What is global warming?

Global warming is defined as the increase of the average temperature on Earth. And as temperatures increase, so do natural disasters.
A UN global warming scenario predicts temparature increases of up to six or seven degress Celsius. / Credits: Reuters

Over the last 100 years, the average air temperature near the Earth’s surface has risen by a little less than 1 degree Celsius, or 1.3 degrees Fahrenheit. Doesn't seem that much, does it? Yet this warming is at least partly responsible for the conspicuous increase in storms, floods and raging forest fires we have seen in recent years, say scientists.

Their data show that an increase of one degree Celsius makes the Earth warmer now than it has been for at least a thousand years.The top 11 warmest years on record were all in the previous 13 years, said NASA in 2007, and the first half of 2010 went down in history as the hottest ever recorded.

Projections from the UN climate change body the Intergovernmental Panel on Climate Change (IPCC) say that global surface temperature will probably rise a further 1.5 to 4.8  degrees Celsius during the 21st century.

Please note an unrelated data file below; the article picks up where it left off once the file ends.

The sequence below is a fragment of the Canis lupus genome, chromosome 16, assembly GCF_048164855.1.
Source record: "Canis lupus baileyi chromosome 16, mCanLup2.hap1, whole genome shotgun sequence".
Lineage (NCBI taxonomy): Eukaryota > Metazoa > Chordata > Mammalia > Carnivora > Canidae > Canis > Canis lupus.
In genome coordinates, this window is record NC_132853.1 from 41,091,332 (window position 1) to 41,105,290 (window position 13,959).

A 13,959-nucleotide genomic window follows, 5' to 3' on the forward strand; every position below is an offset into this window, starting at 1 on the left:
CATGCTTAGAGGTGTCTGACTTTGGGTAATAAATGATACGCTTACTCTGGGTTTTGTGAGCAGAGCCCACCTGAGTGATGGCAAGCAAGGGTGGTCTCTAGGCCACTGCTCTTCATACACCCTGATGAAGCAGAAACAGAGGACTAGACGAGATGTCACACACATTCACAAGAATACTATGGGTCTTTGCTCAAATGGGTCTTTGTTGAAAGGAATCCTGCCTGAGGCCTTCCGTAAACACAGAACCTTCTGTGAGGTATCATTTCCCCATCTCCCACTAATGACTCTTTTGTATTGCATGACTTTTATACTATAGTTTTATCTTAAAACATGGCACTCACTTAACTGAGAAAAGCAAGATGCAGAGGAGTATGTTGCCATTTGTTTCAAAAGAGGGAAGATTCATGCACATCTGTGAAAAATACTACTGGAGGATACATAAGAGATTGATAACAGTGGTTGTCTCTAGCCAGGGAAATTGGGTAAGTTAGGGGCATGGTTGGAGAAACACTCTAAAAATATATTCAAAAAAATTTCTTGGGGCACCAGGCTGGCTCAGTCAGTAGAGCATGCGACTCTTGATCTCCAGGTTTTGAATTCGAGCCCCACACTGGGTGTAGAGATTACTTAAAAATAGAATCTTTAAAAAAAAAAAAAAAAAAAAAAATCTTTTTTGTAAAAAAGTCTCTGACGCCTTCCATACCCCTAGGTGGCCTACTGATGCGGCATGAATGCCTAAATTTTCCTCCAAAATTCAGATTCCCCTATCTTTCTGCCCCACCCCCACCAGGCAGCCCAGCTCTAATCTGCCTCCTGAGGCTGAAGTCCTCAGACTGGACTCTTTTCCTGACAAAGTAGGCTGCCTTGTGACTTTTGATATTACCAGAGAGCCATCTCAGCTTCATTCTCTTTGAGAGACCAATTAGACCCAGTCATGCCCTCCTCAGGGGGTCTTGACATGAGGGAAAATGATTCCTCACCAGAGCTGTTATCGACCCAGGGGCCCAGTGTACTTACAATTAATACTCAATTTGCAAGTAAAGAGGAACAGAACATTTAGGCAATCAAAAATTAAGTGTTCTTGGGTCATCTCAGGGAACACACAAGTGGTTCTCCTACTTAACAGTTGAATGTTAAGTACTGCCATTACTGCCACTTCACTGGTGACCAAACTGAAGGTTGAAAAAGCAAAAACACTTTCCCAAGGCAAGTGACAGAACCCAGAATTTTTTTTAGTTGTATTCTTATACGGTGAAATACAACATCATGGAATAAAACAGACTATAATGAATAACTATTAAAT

That huge range of estimates is due to the amazing complexity of our Earth’s climate system and the uncertainty about whether mankind will fight this warming or continue with business-as-usual.

A certain degree of warming is unavoidable even if we managed to reduce our carbon emissions immediately. Oceans, for example, act as huge heat repositories that follow changes in air temperature with a time lag of decades or even hundreds of years. Melting ice caps reflect less sunlight than previously, so our planet absorbs more and more heat.

Exactly how these changes will influence the warming trend is unclear. All we know for certain is that it’s going to be warmer and that human greenhouse gas emissions are an important reason for this.

Are climate change and global warming one and the same?

In a nutshell: global warming is the cause, climate change is the effect.

Scientists often prefer to speak about climate change instead of global warming, because higher global temperatures don’t necessarily mean that it will be warmer at any given time at every location on Earth.

Warming is strongest at the Earth's Poles, the Arctic and the Antarctic, and will continue to be so. In recent years, fall air temperatures in the Arctic have been at a record 9 degrees Fahrenheit (5 degrees Celsius) above normal, according to the U.S. National Oceanic and Atmospheric Administration.

But changing wind patterns could mean that a warming Arctic, for example, leads to colder winters in continental Europe. Regional climates will change as well, but in very different ways. Some regions like parts of Northern Europe or West Africa will probably get wetter, while other regions like the Mediterranean or Central Africa will most likely receive less rainfall.